Treated 2002 · Posted 2003
". . .I was sick and you looked after me. . ."
For most of the past ten years, my PSA had held steady at about 2.5. I had one biopsy in 1994, which did not show any cancer. My urologist at the time did a Digital Rectal Exam (DRE) observing an enlargement of the prostate, so thought a biopsy was in order.
Then in about 1996, I began to need to get up three or four times at night. I had been taking 95% Saw Palmetto regularly for about three years previously. I had changed to a new urologist closer to my home, and in our first meeting he tested my rate of urination and said that because my rate was less than 5cc/sec it indicated that I had BHP, (Benign Prostatic Hyperplasia). He said he was in the process of conducting for the FDA a double blind study with a fairly new procedure called Transurethral Microwave Thermotherapy. He told me that if I didn't do something in the next year or two I might be in danger of having to use a catheter and bag on a regular basis!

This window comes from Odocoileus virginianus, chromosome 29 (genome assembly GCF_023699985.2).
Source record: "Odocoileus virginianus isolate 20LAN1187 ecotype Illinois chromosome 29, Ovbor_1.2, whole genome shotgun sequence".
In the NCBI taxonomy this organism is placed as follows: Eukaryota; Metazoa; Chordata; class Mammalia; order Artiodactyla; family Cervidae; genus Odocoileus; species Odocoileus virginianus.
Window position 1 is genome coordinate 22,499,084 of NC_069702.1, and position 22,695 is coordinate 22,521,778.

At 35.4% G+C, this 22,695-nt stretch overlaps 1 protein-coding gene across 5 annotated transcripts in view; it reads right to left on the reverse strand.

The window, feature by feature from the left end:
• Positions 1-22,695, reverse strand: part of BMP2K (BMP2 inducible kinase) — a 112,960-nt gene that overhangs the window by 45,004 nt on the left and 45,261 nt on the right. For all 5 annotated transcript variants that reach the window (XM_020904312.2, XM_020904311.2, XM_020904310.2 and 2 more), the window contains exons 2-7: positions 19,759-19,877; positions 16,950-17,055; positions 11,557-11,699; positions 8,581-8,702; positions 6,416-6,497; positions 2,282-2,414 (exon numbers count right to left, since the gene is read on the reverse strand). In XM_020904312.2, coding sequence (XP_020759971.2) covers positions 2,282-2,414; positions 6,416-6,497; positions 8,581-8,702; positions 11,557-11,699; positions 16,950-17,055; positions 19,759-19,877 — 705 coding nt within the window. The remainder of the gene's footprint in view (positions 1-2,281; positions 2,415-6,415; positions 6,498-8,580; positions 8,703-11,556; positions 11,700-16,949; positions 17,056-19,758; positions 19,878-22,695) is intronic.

I participated in his study and in the treatment, and found that I was relieved of most of the symptoms I was having. My rate doubled to 10cc/sec, and has remained at that rate since then. The procedure consists of inserting a microwave antenna into the urethra and emitting about 40 watts of power at 900 Megahertz at the prostrate, burning away part of the prostate to relieve pressure on the urethra. During the process the urethral tissue is protected with cool water circulating in the inserted antenna sheathing.
In my physical exam of June 2001, my PSA had moved up to 5.0. My doctor recommended I see my urologist, who checked for Total PSA and Free PSA. He said if the Free PSA was below 25%, the probability of cancer was high. The test came out as 6.5 Total PSA and 9% Free PSA. He scheduled a biopsy in October 2001, and found cancer in 35% of the samples. The grade was T2a with a Gleason Score of 4+3. The same day, he gave me a four-month injection of Lupron to slow the progress of the cancer until radiation treatment could be scheduled. Later, I got a second opinion on the evaluation of the Gleason Score, and it came back at 4+4, a disappointment to me, but an indicator that I should not delay much longer in the choice of treatment. I immediately began a search on the Internet for any information available for Prostate Cancer. I soon discovered that there is far more information available than a person can digest in a reasonable time frame, along with some conflicting opinions as to the best treatment.